What is the history of Gold? How does it affect the economy? How is it paving its way towards digitalization? Read all about it here.
We all are well aware that Gold has a long history in India. It is more than an investment for us - a culturally significant metal that has found a place in our Indian hearts and homes.
Gold attracts people from all over the world with its beauty and allure. Our obsession with Gold has only become stronger over time.
So much, that Indians now account for the majority of Gold consumed internationally especially on auspicious days like Dhanteras & Diwali.
Even if families are living on meagre means, they find ways to buy Gold and make it an important part of their lives, regardless of Gold rates in their city or village.
This is how Gold has found its buyers across the country. And did you know, according to some estimates, India has a stock of more than 23,000-24,000 tonnes of Gold which is mostly held by households.
But what is the history and journey of this attractive yellow metal? How does it affect the economy? How is it paving its way towards digitalization? Let’s dive in.
History of Gold
We’ve attached value to different things and called it money since the dawn of human civilization.
The first system of this type was the barter system - where 2 different things are exchanged between people if a certain level of agreement is reached.
But this has its own problems. The monetary value of each sort of good varied depending upon the hard work involved.
For example, cultivation of wheat and haircut are two very different commodities and the monetary value didn’t match.
Humans have also tried shells as money because they are lovely and rare; animal furs, but they are difficult to kill and salt.
Then came Gold. Some of the earliest Golden items uncovered, for example, date back to before 4000 BC.
It has been prized for its aesthetics, liquidity, financial potential, and industrial properties all over the world.
Even its use in various industries and applications has a long and intriguing history.
Gold does not dissipate into the atmosphere, it does not catch fire, and it does not poison or irradiate the person who holds it.
Its overproduction is problematic, and it's flexible enough to manufacture coins, bars, and bricks.
Hence, Gold was used for commerce for lengthy periods of time before becoming currency and solidifying its place in everyday life.
To protect the value of Gold, early civilisations used purity and weight standards.
According to World Gold Council, many of the world's major currencies were locked to Gold at a fixed price per ounce by the late 19th century, under the 'Gold Standard,' which lasted for almost a century in various versions.
But what is the Gold Standard, exactly?
The Gold standard is a way of using Gold to determine the value of a currency. The Gold standard establishes a fixed rate for buying and selling Gold in order to determine the worth of a country's currency.
If India adopts Gold standards and sets the Gold rate at Rs 25000 per gram today, the Indian rupee will be worth 1/25000th of a gram of Gold.
Here’s how the Gold standard was advantageous:
- Stabilizes Gold prices with a high degree of consistency.
- Inflationary and deflationary pressures are avoided.
- Contributes to the economic stability of the country
- There is no need to use Gold coins or bullion to make transactions.
- Aids in the development of trust in order to facilitate global trade.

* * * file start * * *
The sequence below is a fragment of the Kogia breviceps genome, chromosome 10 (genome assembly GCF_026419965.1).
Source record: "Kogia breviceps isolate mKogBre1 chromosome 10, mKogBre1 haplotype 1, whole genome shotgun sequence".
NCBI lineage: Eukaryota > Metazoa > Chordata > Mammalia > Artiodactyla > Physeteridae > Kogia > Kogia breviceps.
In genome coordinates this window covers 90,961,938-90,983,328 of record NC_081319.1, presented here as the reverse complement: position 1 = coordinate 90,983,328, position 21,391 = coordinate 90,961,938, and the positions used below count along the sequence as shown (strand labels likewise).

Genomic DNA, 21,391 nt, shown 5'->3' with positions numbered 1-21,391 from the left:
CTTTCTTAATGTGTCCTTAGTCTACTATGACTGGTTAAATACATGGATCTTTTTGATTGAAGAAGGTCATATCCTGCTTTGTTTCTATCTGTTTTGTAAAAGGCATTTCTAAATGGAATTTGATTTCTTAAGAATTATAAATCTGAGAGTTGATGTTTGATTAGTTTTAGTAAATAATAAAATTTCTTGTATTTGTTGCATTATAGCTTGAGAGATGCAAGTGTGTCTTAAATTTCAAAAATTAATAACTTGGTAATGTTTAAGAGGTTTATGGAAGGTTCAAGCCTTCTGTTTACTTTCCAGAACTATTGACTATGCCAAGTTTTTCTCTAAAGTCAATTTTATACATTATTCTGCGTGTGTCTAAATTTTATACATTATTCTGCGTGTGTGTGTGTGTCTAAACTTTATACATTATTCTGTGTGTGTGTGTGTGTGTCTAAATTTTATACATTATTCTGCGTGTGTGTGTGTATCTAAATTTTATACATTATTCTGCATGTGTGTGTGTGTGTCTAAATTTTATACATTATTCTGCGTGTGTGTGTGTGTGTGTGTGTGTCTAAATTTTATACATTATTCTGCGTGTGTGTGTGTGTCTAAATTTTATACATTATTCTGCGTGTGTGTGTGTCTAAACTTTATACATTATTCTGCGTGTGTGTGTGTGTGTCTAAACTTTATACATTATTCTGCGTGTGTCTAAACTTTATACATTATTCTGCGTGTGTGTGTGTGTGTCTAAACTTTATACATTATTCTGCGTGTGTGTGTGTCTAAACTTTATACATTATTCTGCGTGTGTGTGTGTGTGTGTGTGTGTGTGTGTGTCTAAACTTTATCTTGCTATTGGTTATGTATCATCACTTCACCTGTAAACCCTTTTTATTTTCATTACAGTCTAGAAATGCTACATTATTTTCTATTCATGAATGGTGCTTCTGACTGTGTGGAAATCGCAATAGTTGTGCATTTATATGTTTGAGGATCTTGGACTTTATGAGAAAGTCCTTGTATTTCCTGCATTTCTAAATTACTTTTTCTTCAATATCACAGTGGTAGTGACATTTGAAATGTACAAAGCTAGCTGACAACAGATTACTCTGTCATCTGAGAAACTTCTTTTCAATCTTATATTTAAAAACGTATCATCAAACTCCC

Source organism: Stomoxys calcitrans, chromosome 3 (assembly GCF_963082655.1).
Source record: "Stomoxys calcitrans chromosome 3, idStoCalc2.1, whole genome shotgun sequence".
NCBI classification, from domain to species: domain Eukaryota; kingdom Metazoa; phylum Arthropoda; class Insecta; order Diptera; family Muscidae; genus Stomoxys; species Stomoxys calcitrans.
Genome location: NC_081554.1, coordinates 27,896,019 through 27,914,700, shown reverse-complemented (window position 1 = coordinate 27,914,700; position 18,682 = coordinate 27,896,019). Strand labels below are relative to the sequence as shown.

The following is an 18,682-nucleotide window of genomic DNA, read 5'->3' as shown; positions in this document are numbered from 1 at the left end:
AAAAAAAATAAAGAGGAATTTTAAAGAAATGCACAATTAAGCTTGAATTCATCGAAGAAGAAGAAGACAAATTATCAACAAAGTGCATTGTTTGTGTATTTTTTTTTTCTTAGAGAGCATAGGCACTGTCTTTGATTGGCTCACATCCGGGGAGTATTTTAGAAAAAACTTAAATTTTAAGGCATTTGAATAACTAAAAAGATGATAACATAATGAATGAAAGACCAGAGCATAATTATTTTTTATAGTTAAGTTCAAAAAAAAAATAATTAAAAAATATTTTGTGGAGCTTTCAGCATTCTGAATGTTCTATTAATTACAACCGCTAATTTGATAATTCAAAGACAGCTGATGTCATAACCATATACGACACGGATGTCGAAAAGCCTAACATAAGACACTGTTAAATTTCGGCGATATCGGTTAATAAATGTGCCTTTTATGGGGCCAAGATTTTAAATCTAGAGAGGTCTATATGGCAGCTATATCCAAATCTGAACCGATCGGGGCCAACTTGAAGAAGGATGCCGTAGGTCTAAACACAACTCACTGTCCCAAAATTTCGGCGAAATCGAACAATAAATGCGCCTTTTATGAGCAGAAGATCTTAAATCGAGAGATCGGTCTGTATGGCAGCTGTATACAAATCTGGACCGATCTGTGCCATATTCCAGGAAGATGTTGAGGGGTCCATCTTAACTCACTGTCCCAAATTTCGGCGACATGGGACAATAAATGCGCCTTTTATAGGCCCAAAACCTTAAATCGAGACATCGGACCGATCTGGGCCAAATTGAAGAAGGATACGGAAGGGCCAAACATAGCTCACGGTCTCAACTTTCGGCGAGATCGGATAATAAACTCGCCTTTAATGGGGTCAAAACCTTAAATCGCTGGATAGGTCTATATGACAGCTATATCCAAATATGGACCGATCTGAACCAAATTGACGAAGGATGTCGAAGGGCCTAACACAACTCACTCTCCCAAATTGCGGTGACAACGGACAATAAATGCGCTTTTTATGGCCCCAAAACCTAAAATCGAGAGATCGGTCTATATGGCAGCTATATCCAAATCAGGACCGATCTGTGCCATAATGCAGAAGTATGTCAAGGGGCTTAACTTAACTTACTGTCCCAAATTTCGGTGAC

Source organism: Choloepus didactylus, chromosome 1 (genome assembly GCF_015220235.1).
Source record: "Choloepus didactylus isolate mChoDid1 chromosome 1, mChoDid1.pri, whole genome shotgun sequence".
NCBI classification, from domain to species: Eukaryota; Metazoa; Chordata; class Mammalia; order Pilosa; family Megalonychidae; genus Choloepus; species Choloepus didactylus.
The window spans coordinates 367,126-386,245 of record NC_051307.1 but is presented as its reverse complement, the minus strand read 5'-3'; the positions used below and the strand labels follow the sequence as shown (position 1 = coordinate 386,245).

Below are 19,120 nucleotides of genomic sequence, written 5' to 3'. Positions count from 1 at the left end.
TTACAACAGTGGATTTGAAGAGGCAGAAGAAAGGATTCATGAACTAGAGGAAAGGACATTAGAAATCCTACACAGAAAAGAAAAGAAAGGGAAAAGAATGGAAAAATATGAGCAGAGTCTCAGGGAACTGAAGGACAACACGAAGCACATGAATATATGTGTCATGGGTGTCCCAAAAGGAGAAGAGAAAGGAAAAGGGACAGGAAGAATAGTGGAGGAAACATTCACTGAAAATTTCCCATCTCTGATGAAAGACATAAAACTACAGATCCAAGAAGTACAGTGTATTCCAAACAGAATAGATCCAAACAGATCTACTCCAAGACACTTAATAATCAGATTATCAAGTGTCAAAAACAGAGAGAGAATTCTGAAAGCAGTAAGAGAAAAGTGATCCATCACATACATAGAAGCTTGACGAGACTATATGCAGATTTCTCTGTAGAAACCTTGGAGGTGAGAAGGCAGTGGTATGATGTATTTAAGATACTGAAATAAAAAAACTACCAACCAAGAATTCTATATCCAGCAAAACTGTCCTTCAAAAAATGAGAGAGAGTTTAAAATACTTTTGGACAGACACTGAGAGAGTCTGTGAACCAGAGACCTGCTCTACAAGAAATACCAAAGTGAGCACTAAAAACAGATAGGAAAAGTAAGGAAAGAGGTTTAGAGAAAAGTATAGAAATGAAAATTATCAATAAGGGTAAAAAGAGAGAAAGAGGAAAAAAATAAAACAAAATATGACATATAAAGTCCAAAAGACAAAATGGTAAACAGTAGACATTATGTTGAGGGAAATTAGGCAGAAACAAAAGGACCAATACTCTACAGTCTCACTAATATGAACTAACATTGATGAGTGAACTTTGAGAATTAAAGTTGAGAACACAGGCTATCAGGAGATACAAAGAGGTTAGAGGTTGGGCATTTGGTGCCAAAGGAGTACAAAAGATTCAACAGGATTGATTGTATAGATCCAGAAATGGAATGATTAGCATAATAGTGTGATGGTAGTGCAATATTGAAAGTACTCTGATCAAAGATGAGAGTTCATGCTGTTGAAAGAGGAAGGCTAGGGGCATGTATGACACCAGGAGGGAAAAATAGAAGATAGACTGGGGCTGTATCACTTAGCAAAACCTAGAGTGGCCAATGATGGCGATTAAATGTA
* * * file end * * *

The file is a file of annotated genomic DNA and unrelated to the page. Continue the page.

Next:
In today's world, the Gold standard isn't used.
There was an upsurge in financial instability and inflation following the end of the Gold standard.
The price of Gold began to climb again during repeated stock market crashes in the first decade of the 21st century.
At that time, the idea of reverting to the Gold standard was becoming more popular. Gold standards, which were introduced in the 19th and 20th centuries, had intrinsic flaws.
Many individuals are unaware that Gold is a money in today's system. Gold is frequently associated with the US dollar, owing to the fact that Gold is normally valued in US dollars.
The dollar and Gold prices have a long-term negative relationship. When we observe that the price of Gold is merely an exchange rate, we must examine these aspects.
A paper currency can be traded for Gold in the same way that US dollars can be exchanged for Japanese yen. Gold was also important in the development of money.
Today, four key types of Gold demand drive the worldwide demand: jewellery, investment, central bank reserves, and technology.
Gold has held its worth and purchasing power as a financial asset for many years, even during periods of high inflation.
In India, The Multi Commodity Exchange (MCX) is where Gold is traded.
How Gold steers the economy?
Gold, directly or indirectly, impacts the economy of any country - be it at the mining stage, the refining stage, the production stage or trading stage. Let’s take a look at all the factors.
1. Gold imports have the potential to depreciate a currency's value.
The value of a country's currency is affected by its imports and exports. If a country's export value exceeds its import value, its currency will strengthen.
On the other hand, if a country imports far more than it exports, the value of its currency would depreciate.
Similarly, a country that exports Gold would see a rise in the value of its currency as the Gold rate rises today, as the value of the country's exports rises.
In other words, when Gold prices rise, countries that export Gold will experience a trade surplus, resulting in a strengthening of their currency's value, and vice versa.
For example, if the Gold rate rises today, the value of the Indian rupee will fall because India is one of the world's largest importers of Gold.
2. Rates of interest
Interest rates are linked to Gold prices. Low interest rates make Gold a good alternative to bonds and other fixed-income investments, which pay little in income and risk losing a lot of value if rates rise.
High interest rates, on the other hand, make bonds considerably more appealing than non-income-producing assets like Gold, and the high borrowing cost for investors who must take out loans to acquire Gold causes demand for the yellow metal to dry up more quickly than usual.
As the value of financial assets such as stocks and bonds is threatened by inflation, Gold becomes increasingly appealing as a store of value.